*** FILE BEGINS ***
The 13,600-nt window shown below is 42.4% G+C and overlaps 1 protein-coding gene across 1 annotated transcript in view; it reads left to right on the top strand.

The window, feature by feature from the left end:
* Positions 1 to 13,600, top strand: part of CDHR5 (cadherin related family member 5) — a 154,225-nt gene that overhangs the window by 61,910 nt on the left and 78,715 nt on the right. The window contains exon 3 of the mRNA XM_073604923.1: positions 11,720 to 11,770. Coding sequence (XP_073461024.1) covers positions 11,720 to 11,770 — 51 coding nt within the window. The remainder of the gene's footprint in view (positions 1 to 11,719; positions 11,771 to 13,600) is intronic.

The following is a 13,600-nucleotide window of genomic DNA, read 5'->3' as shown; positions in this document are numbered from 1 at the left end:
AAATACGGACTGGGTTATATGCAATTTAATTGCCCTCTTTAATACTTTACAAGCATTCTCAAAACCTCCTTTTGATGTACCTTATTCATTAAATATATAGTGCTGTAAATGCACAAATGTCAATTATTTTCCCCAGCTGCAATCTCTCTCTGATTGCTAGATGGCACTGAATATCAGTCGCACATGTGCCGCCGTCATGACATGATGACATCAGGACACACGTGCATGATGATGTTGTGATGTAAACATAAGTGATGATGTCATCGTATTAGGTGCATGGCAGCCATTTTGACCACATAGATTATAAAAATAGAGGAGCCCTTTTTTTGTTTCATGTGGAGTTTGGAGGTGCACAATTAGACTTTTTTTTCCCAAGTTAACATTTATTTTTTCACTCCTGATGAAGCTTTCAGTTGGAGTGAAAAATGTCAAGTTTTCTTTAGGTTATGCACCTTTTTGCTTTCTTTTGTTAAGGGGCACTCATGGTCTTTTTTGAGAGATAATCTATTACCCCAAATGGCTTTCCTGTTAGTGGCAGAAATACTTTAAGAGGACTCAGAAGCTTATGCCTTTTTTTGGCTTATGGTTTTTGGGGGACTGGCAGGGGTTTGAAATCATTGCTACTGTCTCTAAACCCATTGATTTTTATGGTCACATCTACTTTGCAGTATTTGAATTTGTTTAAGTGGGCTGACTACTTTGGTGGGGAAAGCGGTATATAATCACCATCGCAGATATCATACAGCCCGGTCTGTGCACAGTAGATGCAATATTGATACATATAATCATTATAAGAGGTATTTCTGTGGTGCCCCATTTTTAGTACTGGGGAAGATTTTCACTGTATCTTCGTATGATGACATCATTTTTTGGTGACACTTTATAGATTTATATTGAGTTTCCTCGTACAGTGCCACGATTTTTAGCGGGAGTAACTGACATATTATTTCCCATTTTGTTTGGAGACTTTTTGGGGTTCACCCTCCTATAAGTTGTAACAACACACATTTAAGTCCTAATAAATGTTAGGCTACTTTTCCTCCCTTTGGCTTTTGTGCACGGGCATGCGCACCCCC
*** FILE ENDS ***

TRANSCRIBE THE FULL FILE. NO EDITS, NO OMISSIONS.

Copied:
The 13,600-nt window shown below is 42.4% G+C and overlaps 1 protein-coding gene across 1 annotated transcript in view; it reads left to right on the top strand.

The window, feature by feature from the left end:
* Positions 1 to 13,600, top strand: part of CDHR5 (cadherin related family member 5) — a 154,225-nt gene that overhangs the window by 61,910 nt on the left and 78,715 nt on the right. The window contains exon 3 of the mRNA XM_073604923.1: positions 11,720 to 11,770. Coding sequence (XP_073461024.1) covers positions 11,720 to 11,770 — 51 coding nt within the window. The remainder of the gene's footprint in view (positions 1 to 11,719; positions 11,771 to 13,600) is intronic.

The following is a 13,600-nucleotide window of genomic DNA, read 5'->3' as shown; positions in this document are numbered from 1 at the left end:
AAATACGGACTGGGTTATATGCAATTTAATTGCCCTCTTTAATACTTTACAAGCATTCTCAAAACCTCCTTTTGATGTACCTTATTCATTAAATATATAGTGCTGTAAATGCACAAATGTCAATTATTTTCCCCAGCTGCAATCTCTCTCTGATTGCTAGATGGCACTGAATATCAGTCGCACATGTGCCGCCGTCATGACATGATGACATCAGGACACACGTGCATGATGATGTTGTGATGTAAACATAAGTGATGATGTCATCGTATTAGGTGCATGGCAGCCATTTTGACCACATAGATTATAAAAATAGAGGAGCCCTTTTTTTGTTTCATGTGGAGTTTGGAGGTGCACAATTAGACTTTTTTTTCCCAAGTTAACATTTATTTTTTCACTCCTGATGAAGCTTTCAGTTGGAGTGAAAAATGTCAAGTTTTCTTTAGGTTATGCACCTTTTTGCTTTCTTTTGTTAAGGGGCACTCATGGTCTTTTTTGAGAGATAATCTATTACCCCAAATGGCTTTCCTGTTAGTGGCAGAAATACTTTAAGAGGACTCAGAAGCTTATGCCTTTTTTTGGCTTATGGTTTTTGGGGGACTGGCAGGGGTTTGAAATCATTGCTACTGTCTCTAAACCCATTGATTTTTATGGTCACATCTACTTTGCAGTATTTGAATTTGTTTAAGTGGGCTGACTACTTTGGTGGGGAAAGCGGTATATAATCACCATCGCAGATATCATACAGCCCGGTCTGTGCACAGTAGATGCAATATTGATACATATAATCATTATAAGAGGTATTTCTGTGGTGCCCCATTTTTAGTACTGGGGAAGATTTTCACTGTATCTTCGTATGATGACATCATTTTTTGGTGACACTTTATAGATTTATATTGAGTTTCCTCGTACAGTGCCACGATTTTTAGCGGGAGTAACTGACATATTATTTCCCATTTTGTTTGGAGACTTTTTGGGGTTCACCCTCCTATAAGTTGTAACAACACACATTTAAGTCCTAATAAATGTTAGGCTACTTTTCCTCCCTTTGGCTTTTGTGCACGGGCATGCGCACCCCC